"The Ones Who Walk Away from Omelas"
$19.95 Buy and instantly download this paper now
The paper shows how the imagery in Ursula K. Ke Guin's short story has to be nothing short of stunning, because it is a story about nothing in particular and leaves the readers to their own conclusions. The paper shows how Le Guin has had to create a very real world or else the reader will simply feel left out, rather than being drawn in. The paper discusses some of the most disturbing, effective and outstanding images in the story to illustrate their literary importance.
From the Paper:"Probably one of the most disturbing and yet powerful images is that of the child in the basement. "It is afraid of the mops. It finds them horrible. It shuts its eyes, but it knows the mops are still standing there; and the door is locked; and nobody will come" (Le Guin ). Not only is it disgusting, but it takes away all the goodness from these people, and makes them appear dark and dangerous, and not quite so appealing as they were in the beginning of the story. In fact, the child is the evil that surrounds the community, and that is why the image is so disturbing."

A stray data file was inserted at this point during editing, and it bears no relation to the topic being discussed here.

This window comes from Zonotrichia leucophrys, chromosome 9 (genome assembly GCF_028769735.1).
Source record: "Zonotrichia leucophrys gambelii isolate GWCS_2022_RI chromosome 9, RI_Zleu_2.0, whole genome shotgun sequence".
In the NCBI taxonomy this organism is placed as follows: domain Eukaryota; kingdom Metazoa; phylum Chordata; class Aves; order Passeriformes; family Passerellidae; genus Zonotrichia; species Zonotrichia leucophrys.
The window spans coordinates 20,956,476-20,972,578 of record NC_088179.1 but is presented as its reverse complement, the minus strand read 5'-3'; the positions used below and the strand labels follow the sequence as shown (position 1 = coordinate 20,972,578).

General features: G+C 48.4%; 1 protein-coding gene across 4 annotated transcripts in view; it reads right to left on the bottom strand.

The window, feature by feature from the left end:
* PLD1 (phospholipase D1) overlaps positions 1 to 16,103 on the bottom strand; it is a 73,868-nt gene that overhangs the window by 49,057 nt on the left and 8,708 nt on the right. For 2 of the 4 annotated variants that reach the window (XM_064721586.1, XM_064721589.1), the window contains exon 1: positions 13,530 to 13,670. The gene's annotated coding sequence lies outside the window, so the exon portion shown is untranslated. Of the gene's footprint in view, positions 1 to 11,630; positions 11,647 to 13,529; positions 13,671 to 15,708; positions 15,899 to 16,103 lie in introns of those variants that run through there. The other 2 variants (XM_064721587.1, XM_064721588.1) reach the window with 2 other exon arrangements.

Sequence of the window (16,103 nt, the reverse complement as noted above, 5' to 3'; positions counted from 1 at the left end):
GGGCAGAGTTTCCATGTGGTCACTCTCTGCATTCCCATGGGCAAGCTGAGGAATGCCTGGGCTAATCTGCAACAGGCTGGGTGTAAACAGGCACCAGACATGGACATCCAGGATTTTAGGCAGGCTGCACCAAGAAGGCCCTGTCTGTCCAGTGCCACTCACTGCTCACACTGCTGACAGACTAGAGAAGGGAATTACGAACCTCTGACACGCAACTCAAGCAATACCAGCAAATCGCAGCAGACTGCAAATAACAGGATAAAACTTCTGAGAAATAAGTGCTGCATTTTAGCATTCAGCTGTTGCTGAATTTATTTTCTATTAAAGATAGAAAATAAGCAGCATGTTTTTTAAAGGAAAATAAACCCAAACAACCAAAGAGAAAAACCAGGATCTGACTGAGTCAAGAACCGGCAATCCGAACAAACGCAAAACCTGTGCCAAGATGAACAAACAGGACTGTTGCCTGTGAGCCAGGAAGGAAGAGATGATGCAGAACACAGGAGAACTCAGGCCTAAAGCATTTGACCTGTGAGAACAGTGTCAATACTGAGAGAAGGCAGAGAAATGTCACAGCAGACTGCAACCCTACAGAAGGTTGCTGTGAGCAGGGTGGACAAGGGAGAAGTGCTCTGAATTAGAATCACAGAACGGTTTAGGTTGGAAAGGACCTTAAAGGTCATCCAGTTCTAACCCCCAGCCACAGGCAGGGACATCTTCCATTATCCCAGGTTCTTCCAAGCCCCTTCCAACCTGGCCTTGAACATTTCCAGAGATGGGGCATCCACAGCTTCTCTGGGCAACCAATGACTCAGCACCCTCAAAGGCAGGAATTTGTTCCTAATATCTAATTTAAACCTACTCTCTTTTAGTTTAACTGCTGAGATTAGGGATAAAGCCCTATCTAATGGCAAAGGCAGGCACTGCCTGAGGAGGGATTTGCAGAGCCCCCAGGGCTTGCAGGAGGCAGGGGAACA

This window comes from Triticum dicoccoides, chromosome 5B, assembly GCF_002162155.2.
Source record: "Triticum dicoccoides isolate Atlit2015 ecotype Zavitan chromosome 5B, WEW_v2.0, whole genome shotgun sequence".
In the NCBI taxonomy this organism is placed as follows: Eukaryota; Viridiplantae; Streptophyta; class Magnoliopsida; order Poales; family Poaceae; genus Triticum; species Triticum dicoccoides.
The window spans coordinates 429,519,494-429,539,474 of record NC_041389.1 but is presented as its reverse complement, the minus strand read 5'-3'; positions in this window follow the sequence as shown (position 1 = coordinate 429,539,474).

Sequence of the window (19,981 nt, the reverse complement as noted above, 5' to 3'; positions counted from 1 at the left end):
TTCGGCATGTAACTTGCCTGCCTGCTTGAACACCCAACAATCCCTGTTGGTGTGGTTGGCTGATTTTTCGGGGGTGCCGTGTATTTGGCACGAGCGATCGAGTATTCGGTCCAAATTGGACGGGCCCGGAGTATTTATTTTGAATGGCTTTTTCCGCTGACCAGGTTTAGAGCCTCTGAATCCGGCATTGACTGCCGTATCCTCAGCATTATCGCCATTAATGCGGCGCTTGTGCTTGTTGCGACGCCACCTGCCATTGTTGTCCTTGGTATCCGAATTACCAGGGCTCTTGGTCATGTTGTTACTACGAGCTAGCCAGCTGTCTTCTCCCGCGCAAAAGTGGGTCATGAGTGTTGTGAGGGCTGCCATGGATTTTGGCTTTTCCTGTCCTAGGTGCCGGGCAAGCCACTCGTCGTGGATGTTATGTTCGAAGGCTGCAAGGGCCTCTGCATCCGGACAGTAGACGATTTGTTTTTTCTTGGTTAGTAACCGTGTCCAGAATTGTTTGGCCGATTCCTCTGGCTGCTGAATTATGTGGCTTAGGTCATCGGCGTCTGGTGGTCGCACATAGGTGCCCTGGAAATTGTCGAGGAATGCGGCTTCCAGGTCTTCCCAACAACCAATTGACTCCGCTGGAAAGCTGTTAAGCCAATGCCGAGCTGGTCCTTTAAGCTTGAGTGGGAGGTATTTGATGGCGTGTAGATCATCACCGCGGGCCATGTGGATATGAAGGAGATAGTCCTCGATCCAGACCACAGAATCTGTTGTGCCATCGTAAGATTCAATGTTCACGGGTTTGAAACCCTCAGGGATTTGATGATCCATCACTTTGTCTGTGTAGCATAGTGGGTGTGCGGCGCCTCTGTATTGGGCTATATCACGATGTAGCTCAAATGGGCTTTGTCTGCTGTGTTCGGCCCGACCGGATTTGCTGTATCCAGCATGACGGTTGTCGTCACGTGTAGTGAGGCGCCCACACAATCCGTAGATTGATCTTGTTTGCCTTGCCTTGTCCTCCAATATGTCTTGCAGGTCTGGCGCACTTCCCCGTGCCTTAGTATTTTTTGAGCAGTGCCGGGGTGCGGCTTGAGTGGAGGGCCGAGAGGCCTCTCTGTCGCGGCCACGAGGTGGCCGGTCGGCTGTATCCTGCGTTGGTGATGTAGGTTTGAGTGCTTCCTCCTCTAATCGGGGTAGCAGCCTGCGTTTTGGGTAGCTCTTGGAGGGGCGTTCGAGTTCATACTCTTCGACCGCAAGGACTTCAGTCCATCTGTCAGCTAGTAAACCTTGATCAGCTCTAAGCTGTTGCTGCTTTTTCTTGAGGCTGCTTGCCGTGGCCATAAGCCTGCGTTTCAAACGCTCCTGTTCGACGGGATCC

Cite this Analytical Essay:
"The Ones Who Walk Away from Omelas" (2003, January 24) Retrieved June 28, 2016, from http://www.academon.com/analytical-essay/the-ones-who-walk-away-from-omelas-16740/
""The Ones Who Walk Away from Omelas"" 24 January 2003. Web. 28 June. 2016. <http://www.academon.com/analytical-essay/the-ones-who-walk-away-from-omelas-16740/>